The market has been on a fairly steady upward trend this year, except for a stumble in mid-March following the devastating earthquake and ensuing tsunami in Japan. So far this year, the S&P 500 has returned about 7 percent, and the Dow Jones Industrial Average is up almost 9 percent. That's likely a reason many investors have become complacent, which is reflected in one of the market's most closely watched indicators, the Chicago Board Options Exchange Volatility Index, or VIX for short.
The VIX uses options prices to measure expected volatility in the S&P 500 over a 30-day period. It's often referred to as the "fear gauge" because it measures how fearful or complacent investors are at any given time. Professional money managers often use the VIX as a hedge against volatility because the VIX generally moves in the opposite direction of the S&P 500. Investors can follow the VIX on the Chicago Board Options Exchange website.
This year, the VIX peaked around 31 in March after the earthquake in Japan, but it recently hit lows not seen since the last bull market in mid-2007. The VIX closed at 14.69 on April 21, the lowest level since July 2007, according to TrimTabs Investment Research. Some experts say that low number indicates that investors have become far too complacent in a market that faces many challenges, including higher oil prices, unrest in the Middle East, and growing inflation concerns globally.
"The market has moved up almost every day, and it's very easy to get lulled into that complacency," says Harry Rady, CEO of Rady Asset Management, a San Diego, Calif.-based investment management firm. "But that's the time when you want to have your guard up, because the market has a way of chewing investors up and spitting them out when they've been lulled to sleep."
Rady says options are currently cheap, so investors should take advantage. "I would argue that the risks and the potential for geopolitical economic shocks are significantly greater than 2007," he says. Therefore, he expects an uptick in the VIX in the near future. He uses exchange-traded notes, including iPath S&P 500 VIX Short-Term Futures (symbol VXX), to invest in the movements of the VIX. This exchange-traded note, which is a complex debt security that trades like an exchange-traded fund, tracks the S&P 500 VIX Short-Term Futures Total Return Index. It usually goes up or down about half as much as the VIX over a given time period, Rady says.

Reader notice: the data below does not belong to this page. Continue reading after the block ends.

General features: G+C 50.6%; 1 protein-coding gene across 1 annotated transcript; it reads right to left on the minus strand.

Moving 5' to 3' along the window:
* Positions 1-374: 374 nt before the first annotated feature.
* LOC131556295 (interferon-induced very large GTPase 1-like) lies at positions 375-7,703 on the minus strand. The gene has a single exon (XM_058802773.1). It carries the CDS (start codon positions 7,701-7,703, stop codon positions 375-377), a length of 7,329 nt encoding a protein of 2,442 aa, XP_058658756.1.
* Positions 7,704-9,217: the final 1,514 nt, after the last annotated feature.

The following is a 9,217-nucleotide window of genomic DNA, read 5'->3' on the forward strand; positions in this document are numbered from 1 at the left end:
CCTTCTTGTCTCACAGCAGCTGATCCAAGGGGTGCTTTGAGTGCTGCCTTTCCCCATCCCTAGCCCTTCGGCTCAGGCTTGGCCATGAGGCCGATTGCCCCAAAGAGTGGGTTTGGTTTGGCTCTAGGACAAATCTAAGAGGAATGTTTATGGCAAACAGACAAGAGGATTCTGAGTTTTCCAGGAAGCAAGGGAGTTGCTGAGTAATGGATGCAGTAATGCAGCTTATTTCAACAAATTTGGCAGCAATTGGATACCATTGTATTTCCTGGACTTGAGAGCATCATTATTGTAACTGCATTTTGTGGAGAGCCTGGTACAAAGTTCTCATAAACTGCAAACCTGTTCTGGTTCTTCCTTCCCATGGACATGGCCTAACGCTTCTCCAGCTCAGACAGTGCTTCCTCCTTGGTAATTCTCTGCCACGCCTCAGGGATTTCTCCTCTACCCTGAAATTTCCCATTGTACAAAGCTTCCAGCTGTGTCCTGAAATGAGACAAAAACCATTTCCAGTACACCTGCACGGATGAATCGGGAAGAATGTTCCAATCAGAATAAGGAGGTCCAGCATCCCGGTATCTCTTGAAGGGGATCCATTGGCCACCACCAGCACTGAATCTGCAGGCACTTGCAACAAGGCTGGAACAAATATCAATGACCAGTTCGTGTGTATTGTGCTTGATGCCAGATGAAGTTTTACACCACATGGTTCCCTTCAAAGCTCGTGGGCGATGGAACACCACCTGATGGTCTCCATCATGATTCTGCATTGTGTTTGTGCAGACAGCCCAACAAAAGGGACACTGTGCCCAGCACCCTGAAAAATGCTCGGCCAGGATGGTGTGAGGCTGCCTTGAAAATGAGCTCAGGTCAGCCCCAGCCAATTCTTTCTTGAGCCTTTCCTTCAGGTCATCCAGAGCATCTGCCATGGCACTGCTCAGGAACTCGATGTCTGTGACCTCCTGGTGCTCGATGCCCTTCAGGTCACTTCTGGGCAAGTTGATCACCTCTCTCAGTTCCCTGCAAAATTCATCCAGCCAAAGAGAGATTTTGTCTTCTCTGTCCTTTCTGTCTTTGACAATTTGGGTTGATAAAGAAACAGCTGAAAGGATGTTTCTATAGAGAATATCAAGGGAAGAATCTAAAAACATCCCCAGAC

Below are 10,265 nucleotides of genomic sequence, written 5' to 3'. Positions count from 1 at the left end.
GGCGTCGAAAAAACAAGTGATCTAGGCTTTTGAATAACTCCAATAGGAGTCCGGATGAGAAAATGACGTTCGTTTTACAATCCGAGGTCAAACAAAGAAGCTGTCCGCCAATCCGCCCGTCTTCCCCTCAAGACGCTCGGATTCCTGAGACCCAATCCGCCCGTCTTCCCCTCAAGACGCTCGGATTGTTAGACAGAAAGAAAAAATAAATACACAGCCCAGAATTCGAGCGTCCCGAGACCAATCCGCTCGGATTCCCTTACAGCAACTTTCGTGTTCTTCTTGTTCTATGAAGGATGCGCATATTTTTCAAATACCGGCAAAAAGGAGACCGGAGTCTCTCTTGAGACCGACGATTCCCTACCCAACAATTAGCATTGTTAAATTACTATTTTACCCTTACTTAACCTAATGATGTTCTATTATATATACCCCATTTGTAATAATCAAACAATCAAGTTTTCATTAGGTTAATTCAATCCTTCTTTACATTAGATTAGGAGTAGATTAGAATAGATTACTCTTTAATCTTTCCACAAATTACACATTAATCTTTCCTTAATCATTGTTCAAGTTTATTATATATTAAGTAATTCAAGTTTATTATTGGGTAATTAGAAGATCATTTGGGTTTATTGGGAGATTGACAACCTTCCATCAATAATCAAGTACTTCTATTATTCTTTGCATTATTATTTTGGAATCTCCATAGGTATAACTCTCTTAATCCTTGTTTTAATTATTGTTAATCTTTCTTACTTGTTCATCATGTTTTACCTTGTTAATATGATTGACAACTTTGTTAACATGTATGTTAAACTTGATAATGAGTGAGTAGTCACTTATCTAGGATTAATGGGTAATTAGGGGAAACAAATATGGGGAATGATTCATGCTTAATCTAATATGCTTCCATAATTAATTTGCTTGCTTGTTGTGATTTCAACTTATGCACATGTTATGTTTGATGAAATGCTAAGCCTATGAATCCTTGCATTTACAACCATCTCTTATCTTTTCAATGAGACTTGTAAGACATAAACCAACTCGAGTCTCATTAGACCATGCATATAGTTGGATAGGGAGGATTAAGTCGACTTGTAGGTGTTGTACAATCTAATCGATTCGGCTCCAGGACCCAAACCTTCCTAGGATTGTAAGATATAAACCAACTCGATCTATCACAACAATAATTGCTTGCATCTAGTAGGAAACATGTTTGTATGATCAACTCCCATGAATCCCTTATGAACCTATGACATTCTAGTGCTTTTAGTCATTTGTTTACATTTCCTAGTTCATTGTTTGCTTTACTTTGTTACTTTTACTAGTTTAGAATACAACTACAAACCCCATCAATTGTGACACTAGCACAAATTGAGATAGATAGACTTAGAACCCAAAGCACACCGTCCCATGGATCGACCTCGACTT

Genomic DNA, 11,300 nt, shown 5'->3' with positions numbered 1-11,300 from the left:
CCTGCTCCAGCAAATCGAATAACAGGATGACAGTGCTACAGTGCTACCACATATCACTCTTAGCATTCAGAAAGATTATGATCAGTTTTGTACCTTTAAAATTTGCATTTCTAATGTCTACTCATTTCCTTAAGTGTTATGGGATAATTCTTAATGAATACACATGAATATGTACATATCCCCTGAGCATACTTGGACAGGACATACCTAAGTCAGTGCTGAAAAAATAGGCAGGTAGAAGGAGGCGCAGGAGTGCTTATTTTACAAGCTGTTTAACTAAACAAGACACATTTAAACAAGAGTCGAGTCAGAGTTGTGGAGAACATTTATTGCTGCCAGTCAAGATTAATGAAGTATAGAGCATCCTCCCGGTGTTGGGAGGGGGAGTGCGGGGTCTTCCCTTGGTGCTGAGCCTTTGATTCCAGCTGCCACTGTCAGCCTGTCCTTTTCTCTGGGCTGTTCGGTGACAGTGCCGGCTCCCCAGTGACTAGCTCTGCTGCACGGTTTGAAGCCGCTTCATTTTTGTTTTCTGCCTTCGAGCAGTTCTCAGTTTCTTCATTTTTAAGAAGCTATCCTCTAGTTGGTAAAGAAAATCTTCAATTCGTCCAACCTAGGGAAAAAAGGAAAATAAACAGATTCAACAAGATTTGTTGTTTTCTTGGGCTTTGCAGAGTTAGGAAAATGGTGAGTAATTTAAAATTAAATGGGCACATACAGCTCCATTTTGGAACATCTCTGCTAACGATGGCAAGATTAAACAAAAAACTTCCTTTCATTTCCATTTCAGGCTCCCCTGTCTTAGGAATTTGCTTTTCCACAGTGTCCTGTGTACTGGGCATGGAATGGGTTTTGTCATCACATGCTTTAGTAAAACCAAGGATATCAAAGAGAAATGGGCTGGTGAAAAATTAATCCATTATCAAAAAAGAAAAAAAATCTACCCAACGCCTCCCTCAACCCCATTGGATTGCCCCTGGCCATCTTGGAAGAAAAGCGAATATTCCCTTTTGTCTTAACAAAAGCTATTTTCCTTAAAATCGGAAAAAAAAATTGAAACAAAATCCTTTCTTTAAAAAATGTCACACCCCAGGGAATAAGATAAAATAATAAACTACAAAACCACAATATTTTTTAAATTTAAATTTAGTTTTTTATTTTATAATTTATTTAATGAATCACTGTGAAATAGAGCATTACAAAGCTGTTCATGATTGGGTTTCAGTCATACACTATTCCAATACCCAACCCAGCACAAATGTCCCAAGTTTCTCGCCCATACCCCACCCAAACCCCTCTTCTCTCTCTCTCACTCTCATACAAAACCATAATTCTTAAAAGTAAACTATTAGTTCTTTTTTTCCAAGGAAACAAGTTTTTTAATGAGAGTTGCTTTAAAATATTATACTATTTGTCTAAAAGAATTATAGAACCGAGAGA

It's important to read the VIX numbers in context. Ryan Detrick, senior technical strategist at Schaeffer's Investment Research, says during the last bull market, which lasted from roughly mid-2004 through mid-2007, the VIX trended in the 10-to-15 range. "During the last bull market we saw, a VIX of 15 was actually high," he says. Detrick says he's currently bullish on the market and expects the VIX to continue to fall further, closer to 10.
While it may be beneficial to follow the VIX index to get a read on the level of fear in the markets, it may have limited appeal to individual investors. For starters, experts agree that investing directly in the VIX through exchange-traded notes is only for the most experienced investors. (Currently, there are no exchange-traded funds that invest directly in the VIX.) "Any way you slice it, this isn't a security that can be bought and put away," Rady says. "It has to be traded."
Christian Magoon, CEO of asset management consultant firm Magoon Capital, argues that investors only benefit in times of chaos in the markets. "If you look at the overarching history of the equity markets, there has been extreme events, whether it's a 9/11 or the Japanese sell-off … but the market eventually always recovers," he says. Spikes in the VIX are usually short in duration, and they generally don't affect your investments over the long term.